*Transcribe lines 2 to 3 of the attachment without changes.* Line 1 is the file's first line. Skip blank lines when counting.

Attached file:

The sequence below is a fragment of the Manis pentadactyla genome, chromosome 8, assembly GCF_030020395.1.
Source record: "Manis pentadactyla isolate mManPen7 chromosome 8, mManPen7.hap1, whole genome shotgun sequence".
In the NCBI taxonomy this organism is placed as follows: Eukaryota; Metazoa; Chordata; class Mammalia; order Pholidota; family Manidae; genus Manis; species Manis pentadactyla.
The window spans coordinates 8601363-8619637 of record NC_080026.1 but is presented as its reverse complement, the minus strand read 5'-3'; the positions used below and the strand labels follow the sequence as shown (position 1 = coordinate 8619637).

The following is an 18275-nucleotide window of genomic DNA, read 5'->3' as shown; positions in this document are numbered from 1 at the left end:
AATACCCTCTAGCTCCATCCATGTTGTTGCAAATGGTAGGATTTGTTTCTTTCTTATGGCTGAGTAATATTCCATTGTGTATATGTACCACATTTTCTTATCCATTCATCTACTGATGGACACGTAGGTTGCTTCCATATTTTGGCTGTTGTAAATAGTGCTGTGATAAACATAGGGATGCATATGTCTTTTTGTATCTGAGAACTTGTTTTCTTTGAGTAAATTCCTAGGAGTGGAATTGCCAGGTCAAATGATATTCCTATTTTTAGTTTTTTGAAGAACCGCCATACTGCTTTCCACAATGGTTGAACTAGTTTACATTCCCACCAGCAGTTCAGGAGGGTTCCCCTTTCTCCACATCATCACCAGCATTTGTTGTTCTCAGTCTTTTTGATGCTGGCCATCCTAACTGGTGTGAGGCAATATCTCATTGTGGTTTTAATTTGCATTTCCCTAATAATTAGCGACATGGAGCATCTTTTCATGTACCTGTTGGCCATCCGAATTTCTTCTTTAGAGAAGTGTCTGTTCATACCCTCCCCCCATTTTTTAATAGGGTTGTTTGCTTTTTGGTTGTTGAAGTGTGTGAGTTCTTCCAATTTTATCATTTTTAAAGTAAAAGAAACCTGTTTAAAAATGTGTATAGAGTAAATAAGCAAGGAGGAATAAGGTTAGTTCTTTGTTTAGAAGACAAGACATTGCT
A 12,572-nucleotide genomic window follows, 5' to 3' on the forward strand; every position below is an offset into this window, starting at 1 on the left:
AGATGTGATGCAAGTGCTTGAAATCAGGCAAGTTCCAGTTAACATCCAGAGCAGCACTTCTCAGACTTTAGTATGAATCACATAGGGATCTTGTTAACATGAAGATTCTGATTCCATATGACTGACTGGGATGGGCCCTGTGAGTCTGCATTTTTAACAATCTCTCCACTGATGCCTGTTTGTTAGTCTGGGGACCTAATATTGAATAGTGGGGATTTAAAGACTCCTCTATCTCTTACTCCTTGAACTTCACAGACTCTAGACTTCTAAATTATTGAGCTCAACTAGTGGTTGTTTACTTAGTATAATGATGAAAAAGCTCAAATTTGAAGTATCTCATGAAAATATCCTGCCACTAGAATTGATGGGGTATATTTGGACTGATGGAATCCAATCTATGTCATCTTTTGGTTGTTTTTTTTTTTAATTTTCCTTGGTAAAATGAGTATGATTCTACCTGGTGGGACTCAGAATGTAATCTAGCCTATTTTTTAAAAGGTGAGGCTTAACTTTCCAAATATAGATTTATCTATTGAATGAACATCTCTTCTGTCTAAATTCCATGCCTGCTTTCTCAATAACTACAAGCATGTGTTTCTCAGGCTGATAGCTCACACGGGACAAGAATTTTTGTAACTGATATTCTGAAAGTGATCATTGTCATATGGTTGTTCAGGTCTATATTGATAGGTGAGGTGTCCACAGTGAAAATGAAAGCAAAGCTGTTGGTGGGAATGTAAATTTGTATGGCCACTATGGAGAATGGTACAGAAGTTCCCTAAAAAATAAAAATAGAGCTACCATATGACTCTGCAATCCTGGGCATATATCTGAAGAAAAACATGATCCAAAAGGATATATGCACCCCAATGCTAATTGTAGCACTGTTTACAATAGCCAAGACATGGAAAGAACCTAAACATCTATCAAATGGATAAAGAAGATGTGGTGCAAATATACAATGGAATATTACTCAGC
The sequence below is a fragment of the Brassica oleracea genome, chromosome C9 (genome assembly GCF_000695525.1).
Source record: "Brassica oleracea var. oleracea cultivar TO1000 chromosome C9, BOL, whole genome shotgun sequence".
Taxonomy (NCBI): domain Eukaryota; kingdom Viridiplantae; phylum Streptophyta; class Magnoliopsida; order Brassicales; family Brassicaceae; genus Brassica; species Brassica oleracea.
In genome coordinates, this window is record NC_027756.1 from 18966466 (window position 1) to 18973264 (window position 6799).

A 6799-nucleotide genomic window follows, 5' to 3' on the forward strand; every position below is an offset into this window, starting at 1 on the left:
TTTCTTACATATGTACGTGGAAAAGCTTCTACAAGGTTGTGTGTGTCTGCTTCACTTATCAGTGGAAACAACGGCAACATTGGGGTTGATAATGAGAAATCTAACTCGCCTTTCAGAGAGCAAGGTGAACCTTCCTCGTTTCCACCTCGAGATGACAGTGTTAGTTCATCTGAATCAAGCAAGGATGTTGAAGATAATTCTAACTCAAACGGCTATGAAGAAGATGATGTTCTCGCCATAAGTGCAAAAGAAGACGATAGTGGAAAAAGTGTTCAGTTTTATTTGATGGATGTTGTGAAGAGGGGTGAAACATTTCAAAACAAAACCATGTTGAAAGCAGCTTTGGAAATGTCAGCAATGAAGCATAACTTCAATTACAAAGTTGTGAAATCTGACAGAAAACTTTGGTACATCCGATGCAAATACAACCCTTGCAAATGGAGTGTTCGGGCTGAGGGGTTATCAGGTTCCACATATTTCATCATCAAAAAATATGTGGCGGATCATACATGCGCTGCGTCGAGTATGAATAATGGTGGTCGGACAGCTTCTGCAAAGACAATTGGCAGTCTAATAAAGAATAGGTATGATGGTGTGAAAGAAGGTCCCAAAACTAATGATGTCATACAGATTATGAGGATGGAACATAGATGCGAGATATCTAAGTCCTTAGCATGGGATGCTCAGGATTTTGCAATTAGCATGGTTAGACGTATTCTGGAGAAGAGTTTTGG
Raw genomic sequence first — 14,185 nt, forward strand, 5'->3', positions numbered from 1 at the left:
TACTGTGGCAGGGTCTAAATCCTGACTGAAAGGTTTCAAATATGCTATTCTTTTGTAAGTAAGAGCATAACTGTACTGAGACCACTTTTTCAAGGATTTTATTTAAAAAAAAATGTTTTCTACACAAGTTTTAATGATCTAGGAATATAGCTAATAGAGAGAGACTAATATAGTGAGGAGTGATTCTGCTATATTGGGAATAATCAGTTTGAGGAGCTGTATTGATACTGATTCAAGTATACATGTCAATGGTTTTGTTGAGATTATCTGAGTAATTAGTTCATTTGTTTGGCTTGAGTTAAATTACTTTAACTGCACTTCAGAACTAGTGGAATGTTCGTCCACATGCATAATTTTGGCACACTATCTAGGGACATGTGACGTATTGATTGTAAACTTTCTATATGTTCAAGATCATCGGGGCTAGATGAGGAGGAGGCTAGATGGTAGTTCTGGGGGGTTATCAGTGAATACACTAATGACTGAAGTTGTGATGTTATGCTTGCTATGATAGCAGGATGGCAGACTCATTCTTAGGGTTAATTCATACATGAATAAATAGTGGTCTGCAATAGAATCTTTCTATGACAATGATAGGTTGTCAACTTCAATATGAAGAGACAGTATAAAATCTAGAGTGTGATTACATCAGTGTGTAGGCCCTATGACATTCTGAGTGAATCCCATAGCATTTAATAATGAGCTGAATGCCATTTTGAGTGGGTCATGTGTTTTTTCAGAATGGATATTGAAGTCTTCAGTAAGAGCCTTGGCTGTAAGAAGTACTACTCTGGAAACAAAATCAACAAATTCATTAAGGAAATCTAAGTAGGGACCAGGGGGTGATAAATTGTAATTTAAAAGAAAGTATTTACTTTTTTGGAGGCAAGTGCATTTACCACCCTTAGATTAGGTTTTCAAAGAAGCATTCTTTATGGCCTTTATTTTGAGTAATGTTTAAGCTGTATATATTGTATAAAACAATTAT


Source record: "Manis pentadactyla isolate mManPen7 chromosome 8, mManPen7.hap1, whole genome shotgun sequence".
In the NCBI taxonomy this organism is placed as follows: Eukaryota; Metazoa; Chordata; class Mammalia; order Pholidota; family Manidae; genus Manis; species Manis pentadactyla.